Ok, “B” asked me to talk about something besides the political landscape. I’ll try, but somehow just saying I’m not talking about it makes me want to talk about it.
There are a lot of topics that are a possibility. There’s the Study that sexually explicit lyrics lead to teen sex. I’m actually encouraged so many teens are still abstaining. It also leads me to question again whether sex education in our schools makes sense. Teaching them responsibility for their actions makes more sense to me.
The number of people in America that say they have no religion at all has doubled since 1990 to 15%. Where should the blame lie? Media? Education? Government?
Illegal immigrants looking for work are causing traffic accidents in front of Home Depot. They admit they are in the country illegally. Seems to me a simple solution would be to call INS and say, “hey, there are a bunch of illegal immigrants here.” Our US government is responsibile for protecting our borders. Why don’t they do their job?
What do you want to talk about?Read Full Post | Make a Comment ( 2 so far )
Andrew Coulson at the Cato Institute has a question – why are we fighting over Intelligent Deisgn vs Evolution? Does it matter to one parent if another parent teaches their child about God?
Supporters of the theory of human origins known as “intelligent design” want it taught alongside the theory of evolution. Opponents will do anything to keep it out of science classrooms. The disagreement is clear.
But why does everyone assume that we must settle it through an ideological death-match in the town square?
Intelligent design contends that life on Earth is too complex to have evolved naturally, and so must be the product of an unspecified intelligent designer. Most adherents of this idea would undoubtedly be happy just to have it taught to their own children, and most of my fellow evolutionists presumably believe they should have that right. So why are we fighting?
We’re fighting because the institution of public schooling forces us to, by permitting only one government-sanctioned explanation of human origins. The only way for one side to have its views reflected in the official curriculum is at the expense of the other side.
This manufactured conflict serves no public good. After all, does it really matter if some Americans believe intelligent design is a valid scientific theory while others see it as a Lamb of God in sheep’s clothing? Surely not. While there are certainly issues on which consensus is key â€” respect for the rule of law and the rights of fellow citizens, tolerance of differing viewpoints, etc. â€” the origin of species is not one of them.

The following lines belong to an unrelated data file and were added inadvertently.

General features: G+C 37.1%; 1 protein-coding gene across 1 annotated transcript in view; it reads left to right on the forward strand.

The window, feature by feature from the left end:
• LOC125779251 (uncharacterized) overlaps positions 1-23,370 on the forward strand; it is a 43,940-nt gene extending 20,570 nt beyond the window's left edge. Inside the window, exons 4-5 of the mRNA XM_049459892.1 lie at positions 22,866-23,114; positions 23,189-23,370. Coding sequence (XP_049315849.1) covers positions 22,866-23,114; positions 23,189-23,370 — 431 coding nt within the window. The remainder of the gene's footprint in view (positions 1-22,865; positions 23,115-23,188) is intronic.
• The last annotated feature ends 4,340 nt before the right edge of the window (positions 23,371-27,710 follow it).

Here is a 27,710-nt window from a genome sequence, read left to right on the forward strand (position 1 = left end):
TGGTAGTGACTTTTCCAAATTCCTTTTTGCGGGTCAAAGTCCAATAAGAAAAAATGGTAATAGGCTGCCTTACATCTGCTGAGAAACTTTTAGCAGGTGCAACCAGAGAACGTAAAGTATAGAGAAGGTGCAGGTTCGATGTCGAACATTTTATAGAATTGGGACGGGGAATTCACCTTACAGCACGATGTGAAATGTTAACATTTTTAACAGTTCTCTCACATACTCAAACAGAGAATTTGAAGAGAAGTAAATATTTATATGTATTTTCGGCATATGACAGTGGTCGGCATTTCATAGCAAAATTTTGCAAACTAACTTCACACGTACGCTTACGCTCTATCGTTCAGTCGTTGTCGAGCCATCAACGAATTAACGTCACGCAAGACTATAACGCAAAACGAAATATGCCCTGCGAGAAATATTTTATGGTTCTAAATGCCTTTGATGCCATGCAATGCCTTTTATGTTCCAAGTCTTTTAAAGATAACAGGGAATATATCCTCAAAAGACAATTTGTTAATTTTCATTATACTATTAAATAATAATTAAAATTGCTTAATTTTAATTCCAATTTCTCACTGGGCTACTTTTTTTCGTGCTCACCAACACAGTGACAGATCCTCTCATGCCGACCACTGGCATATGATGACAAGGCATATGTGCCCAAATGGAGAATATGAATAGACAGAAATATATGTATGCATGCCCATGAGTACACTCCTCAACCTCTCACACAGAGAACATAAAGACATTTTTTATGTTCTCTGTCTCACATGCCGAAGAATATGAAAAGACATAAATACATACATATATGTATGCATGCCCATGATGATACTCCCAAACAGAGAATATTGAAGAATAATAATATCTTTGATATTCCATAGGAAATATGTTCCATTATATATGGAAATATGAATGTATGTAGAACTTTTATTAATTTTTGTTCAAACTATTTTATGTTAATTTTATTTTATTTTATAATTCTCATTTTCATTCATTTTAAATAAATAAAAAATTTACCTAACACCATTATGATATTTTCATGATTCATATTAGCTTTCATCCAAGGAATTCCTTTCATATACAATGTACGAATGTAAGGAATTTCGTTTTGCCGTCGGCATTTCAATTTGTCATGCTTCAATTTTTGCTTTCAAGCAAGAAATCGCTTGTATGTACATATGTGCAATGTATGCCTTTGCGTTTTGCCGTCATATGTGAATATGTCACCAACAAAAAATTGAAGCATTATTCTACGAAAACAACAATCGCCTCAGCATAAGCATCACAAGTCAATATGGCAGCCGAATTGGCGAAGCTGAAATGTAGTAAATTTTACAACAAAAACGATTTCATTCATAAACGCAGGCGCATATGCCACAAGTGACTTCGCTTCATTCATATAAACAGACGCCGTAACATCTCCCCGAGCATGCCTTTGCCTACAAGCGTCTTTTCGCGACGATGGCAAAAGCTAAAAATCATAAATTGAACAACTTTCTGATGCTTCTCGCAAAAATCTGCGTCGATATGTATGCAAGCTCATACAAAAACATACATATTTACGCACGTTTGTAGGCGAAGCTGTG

The sad truth is that state-run schooling has created a multitude of similarly pointless battles. Nothing is gained, for instance, by compelling conformity on school prayer, random drug testing, the set of religious holidays that are worth observing, or the most appropriate forms of sex education.
Not only are these conflicts unnecessary, they are socially corrosive. Every time we fight over the official government curriculum, it breeds more resentment and animosity within our communities. These public-schooling-induced battles have done much to inflame tensions between Red and Blue America.
But while Americans bicker incessantly over pedagogical teachings, we seldom fight over theological ones. The difference, of course, is that the Bill of Rights precludes the establishment of an official religion. Our founding fathers were prescient in calling for the separation of church and state, but failed to foresee the dire social consequences of entangling education and state. Those consequences are now all too apparent.
Fortunately, there is a way to end the cycle of educational violence: parental choice. Why not reorganize our schools so that parents can easily get the sort of education they value for their own children without having to force it on their neighbors?
Doing so would not be difficult. A combination of tax relief for middle income families and financial assistance for low-income families would give everyone access to the independent education marketplace. A few strokes of the legislative pen could thus bring peace along the entire “education front” of America’s culture war.